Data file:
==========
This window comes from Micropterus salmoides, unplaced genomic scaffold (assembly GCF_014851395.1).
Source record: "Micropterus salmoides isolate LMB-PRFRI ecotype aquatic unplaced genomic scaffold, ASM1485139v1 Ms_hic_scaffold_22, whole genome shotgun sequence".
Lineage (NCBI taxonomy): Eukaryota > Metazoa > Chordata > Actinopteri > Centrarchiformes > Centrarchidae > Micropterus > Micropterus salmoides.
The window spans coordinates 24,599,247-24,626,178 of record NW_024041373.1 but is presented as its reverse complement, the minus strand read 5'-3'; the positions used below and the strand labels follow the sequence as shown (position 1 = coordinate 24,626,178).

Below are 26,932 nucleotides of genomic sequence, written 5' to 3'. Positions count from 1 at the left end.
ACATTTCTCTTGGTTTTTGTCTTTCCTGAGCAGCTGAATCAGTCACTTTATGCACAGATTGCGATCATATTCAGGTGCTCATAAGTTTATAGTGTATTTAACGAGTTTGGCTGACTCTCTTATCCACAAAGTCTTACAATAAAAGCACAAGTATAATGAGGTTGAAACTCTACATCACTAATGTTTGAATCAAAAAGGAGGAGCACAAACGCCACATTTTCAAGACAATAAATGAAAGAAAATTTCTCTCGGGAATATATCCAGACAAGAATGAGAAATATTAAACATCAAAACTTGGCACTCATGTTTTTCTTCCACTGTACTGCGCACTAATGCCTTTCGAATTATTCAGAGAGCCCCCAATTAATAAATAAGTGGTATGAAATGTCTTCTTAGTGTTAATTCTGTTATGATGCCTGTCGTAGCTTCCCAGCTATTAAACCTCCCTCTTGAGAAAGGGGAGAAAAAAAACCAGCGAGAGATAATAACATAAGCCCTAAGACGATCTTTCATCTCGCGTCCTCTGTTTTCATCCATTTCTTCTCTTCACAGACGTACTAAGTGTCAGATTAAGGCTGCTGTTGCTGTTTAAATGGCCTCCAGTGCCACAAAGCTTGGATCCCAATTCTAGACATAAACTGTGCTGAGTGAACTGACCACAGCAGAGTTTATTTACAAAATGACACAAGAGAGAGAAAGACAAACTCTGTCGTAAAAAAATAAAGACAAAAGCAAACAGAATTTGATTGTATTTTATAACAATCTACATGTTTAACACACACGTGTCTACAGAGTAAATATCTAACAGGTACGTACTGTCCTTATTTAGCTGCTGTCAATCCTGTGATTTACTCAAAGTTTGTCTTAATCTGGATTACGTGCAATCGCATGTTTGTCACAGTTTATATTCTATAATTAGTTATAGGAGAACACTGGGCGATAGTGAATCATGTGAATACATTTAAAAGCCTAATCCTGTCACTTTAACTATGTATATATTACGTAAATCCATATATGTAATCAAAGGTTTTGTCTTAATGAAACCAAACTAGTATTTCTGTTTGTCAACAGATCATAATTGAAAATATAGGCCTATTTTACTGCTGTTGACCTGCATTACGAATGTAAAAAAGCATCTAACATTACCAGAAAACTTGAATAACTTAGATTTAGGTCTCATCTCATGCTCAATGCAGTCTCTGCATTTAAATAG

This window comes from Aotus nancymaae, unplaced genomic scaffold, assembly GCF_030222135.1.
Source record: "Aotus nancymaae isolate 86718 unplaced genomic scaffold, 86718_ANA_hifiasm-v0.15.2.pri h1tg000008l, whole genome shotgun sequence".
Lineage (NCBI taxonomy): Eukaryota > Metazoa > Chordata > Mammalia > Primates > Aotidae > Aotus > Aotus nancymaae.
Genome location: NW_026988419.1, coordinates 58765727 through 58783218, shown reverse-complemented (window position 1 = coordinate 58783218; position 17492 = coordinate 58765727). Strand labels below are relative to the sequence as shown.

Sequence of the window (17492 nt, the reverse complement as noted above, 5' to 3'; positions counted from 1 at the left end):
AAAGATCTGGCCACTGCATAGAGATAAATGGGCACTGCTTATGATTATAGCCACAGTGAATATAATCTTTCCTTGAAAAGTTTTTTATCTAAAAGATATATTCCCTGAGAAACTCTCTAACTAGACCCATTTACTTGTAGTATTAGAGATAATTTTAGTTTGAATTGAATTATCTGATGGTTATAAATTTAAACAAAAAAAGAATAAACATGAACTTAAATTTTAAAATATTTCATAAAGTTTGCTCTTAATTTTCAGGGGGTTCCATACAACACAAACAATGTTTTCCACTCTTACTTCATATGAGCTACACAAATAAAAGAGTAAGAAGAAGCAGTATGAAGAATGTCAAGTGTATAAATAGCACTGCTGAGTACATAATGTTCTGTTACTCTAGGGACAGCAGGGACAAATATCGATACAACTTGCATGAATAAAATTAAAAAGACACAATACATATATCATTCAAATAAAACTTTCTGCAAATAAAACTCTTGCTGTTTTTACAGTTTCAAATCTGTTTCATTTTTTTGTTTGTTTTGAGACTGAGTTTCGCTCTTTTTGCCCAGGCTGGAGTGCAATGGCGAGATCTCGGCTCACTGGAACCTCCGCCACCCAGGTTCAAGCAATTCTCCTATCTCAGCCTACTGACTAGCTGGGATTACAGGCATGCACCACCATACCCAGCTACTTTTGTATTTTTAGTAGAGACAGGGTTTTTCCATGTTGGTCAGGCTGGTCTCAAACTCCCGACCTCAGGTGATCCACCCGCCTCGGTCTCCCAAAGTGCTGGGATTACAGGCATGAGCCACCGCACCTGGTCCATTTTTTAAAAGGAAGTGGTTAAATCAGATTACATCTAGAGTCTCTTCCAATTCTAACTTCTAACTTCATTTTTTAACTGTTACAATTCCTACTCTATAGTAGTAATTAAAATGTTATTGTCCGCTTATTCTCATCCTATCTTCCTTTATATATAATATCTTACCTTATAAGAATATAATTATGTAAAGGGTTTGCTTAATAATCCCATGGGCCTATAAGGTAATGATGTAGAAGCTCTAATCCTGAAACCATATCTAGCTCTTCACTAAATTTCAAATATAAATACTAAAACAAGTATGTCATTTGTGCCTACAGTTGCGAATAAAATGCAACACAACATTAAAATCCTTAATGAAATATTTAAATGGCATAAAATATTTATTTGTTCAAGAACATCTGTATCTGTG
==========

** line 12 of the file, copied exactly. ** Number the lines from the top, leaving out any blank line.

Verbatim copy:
AAAGATCTGGCCACTGCATAGAGATAAATGGGCACTGCTTATGATTATAGCCACAGTGAATATAATCTTTCCTTGAAAAGTTTTTTATCTAAAAGATATATTCCCTGAGAAACTCTCTAACTAGACCCATTTACTTGTAGTATTAGAGATAATTTTAGTTTGAATTGAATTATCTGATGGTTATAAATTTAAACAAAAAAAGAATAAACATGAACTTAAATTTTAAAATATTTCATAAAGTTTGCTCTTAATTTTCAGGGGGTTCCATACAACACAAACAATGTTTTCCACTCTTACTTCATATGAGCTACACAAATAAAAGAGTAAGAAGAAGCAGTATGAAGAATGTCAAGTGTATAAATAGCACTGCTGAGTACATAATGTTCTGTTACTCTAGGGACAGCAGGGACAAATATCGATACAACTTGCATGAATAAAATTAAAAAGACACAATACATATATCATTCAAATAAAACTTTCTGCAAATAAAACTCTTGCTGTTTTTACAGTTTCAAATCTGTTTCATTTTTTTGTTTGTTTTGAGACTGAGTTTCGCTCTTTTTGCCCAGGCTGGAGTGCAATGGCGAGATCTCGGCTCACTGGAACCTCCGCCACCCAGGTTCAAGCAATTCTCCTATCTCAGCCTACTGACTAGCTGGGATTACAGGCATGCACCACCATACCCAGCTACTTTTGTATTTTTAGTAGAGACAGGGTTTTTCCATGTTGGTCAGGCTGGTCTCAAACTCCCGACCTCAGGTGATCCACCCGCCTCGGTCTCCCAAAGTGCTGGGATTACAGGCATGAGCCACCGCACCTGGTCCATTTTTTAAAAGGAAGTGGTTAAATCAGATTACATCTAGAGTCTCTTCCAATTCTAACTTCTAACTTCATTTTTTAACTGTTACAATTCCTACTCTATAGTAGTAATTAAAATGTTATTGTCCGCTTATTCTCATCCTATCTTCCTTTATATATAATATCTTACCTTATAAGAATATAATTATGTAAAGGGTTTGCTTAATAATCCCATGGGCCTATAAGGTAATGATGTAGAAGCTCTAATCCTGAAACCATATCTAGCTCTTCACTAAATTTCAAATATAAATACTAAAACAAGTATGTCATTTGTGCCTACAGTTGCGAATAAAATGCAACACAACATTAAAATCCTTAATGAAATATTTAAATGGCATAAAATATTTATTTGTTCAAGAACATCTGTATCTGTG